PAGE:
Books & Brews, October 11, 2022 - My Monticello
WMRA’s October 2022 Books & Brews featured author Jocelyn Nicole Johnson discussing her book, My Monticello, a collection of five short stories that, as one NPR reviewer put it, “grapples with the past, present and future of American Racism“
WMRA's Books & Brews is made possible thanks to our series sponsor, Gaines Group Architects. The Gaines Group has offices in Charlottesville and Harrisonburg.
About My Monticello
A young woman descended from Thomas Jefferson and Sally Hemings driven from her neighborhood by a white militia. A university professor studying racism by conducting a secret social experiment on his own son. A single mother desperate to buy her first home even as the world hurtles toward catastrophe. Each fighting to survive in America.
Tough-minded, vulnerable, and brave, Jocelyn Nicole Johnson’s precisely imagined debut explores burdened inheritances and extraordinary pursuits of belonging. Set in the near future, the eponymous novella, “My Monticello,” tells of a diverse group of Charlottesville neighbors fleeing violent white supremacists. Led by Da’Naisha, a young Black descendant of Thomas Jefferson and Sally Hemings, they seek refuge in Jefferson’s historic plantation home in a desperate attempt to outlive the long-foretold racial and environmental unravelling within the nation.
In “Control Negro,” hailed by Roxane Gay as “one hell of story,” a university professor devotes himself to the study of racism and the development of ACMs (average American Caucasian males) by clinically observing his own son from birth in order to “painstakingly mark the route of this Black child too, one whom I could prove was so strikingly decent and true that America could not find fault in him unless we as a nation had projected it there.” Johnson’s characters all seek out home as a place and an internal state, whether in the form of a Nigerian widower who immigrates to a meager existence in the city of Alexandria, finding himself adrift; a young mixed-race woman who adopts a new tongue and name to escape the landscapes of rural Virginia and her family; or a single mother who seeks salvation through “Buying a House Ahead of the Apocalypse.”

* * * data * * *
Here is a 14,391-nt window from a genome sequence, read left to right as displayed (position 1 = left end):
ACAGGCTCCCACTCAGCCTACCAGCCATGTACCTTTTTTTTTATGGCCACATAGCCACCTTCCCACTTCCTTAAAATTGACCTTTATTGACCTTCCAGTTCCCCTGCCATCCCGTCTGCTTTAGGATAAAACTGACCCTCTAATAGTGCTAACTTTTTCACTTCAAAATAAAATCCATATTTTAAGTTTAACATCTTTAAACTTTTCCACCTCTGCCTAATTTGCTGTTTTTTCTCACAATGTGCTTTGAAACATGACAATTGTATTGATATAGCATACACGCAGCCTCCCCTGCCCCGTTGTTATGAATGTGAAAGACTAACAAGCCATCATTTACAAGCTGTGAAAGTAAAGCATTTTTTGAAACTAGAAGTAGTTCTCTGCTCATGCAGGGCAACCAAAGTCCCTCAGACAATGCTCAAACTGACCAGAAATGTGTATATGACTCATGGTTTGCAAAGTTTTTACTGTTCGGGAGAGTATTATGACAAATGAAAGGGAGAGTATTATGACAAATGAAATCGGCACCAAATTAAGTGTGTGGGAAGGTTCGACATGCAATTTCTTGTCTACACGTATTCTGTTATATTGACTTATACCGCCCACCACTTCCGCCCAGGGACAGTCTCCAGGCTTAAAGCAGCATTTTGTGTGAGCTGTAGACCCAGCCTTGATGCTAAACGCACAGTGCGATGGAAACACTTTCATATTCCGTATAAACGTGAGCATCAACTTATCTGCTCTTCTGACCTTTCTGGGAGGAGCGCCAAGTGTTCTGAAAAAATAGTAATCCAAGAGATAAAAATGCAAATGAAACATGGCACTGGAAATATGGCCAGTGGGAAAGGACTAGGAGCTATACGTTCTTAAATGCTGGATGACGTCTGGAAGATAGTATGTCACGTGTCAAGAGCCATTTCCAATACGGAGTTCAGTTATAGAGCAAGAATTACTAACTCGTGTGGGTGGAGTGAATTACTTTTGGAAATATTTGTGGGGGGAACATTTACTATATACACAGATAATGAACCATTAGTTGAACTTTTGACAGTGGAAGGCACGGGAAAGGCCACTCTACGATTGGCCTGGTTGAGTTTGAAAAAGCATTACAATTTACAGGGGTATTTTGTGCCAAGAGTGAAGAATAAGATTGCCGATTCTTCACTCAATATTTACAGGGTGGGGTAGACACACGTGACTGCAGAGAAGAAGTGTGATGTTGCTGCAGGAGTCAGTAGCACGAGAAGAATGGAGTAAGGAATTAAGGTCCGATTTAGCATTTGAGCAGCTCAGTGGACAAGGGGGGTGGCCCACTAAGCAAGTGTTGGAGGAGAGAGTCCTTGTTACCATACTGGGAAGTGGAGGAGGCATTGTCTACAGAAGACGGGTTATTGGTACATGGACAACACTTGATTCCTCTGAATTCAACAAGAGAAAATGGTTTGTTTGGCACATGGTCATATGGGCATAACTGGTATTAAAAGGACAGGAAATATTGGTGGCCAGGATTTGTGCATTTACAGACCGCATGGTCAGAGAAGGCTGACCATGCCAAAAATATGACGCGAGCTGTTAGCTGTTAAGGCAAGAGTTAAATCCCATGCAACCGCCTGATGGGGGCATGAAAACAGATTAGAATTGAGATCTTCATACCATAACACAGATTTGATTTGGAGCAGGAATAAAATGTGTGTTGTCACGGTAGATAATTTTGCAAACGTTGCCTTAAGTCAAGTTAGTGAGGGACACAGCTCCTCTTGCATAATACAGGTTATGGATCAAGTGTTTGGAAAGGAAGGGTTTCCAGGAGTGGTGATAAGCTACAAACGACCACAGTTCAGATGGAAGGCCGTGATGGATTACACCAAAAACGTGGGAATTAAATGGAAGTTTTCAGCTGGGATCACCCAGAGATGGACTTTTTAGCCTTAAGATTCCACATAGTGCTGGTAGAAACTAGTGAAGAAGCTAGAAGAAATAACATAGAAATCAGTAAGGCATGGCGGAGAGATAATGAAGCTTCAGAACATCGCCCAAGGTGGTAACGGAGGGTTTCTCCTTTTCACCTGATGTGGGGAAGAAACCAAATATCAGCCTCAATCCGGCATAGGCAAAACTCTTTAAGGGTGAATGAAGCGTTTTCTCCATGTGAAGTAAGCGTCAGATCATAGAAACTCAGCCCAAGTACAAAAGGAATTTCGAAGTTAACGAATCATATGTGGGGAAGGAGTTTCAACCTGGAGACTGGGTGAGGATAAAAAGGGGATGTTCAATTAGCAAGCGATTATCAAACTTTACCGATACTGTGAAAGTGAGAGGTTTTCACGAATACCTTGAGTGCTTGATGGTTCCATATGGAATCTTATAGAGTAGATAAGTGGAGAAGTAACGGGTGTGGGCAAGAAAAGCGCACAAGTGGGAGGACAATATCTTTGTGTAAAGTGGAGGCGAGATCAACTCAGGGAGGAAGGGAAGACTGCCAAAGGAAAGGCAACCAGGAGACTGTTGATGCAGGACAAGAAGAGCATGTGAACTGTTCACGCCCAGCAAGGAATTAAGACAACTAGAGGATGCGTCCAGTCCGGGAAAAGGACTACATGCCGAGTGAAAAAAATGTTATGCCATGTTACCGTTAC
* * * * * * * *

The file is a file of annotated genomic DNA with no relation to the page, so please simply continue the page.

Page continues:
United by these characters’ relentless struggles against reality and fate, My Monticello is a formidable book that bears witness to this country’s legacies and announces the arrival of a wildly original new voice in American fiction.
About Jocelyn Nicole Johnson
Jocelyn Nicole Johnson is the author of My Monticello, a fiction debut that was called "a masterly feat" by the New York Times and a winner of the Weatherford Award, the Balcones Fiction Prize, and the Lillian Smith Award. Johnson’s first book was chosen as the Route 1 Reads novel for Virginia and was also a finalist for the Kirkus Fiction Prize, the National Book Critics Circle Leonard Award, the LA Times Debut Seidenbaum Prize, the Library of Virginia Annual Literary Awards, the Library of Virginia People Choice Awards for Fiction as well as long-listed for a Pen/Faulkner Fiction Award and the Story Prize. Johnson has been a fellow at TinHouse, Hedgebrook, and the Virginia Center for the Creative Arts. Her writing has appeared in Guernica, The Guardian, Kweli Journal, and elsewhere. Her short story “Control Negro” was anthologized in The Best American Short Stories, guest edited by Roxane Gay and read live by LeVar Burton. A veteran public school art teacher, Johnson lives and writes in Charlottesville, Virginia.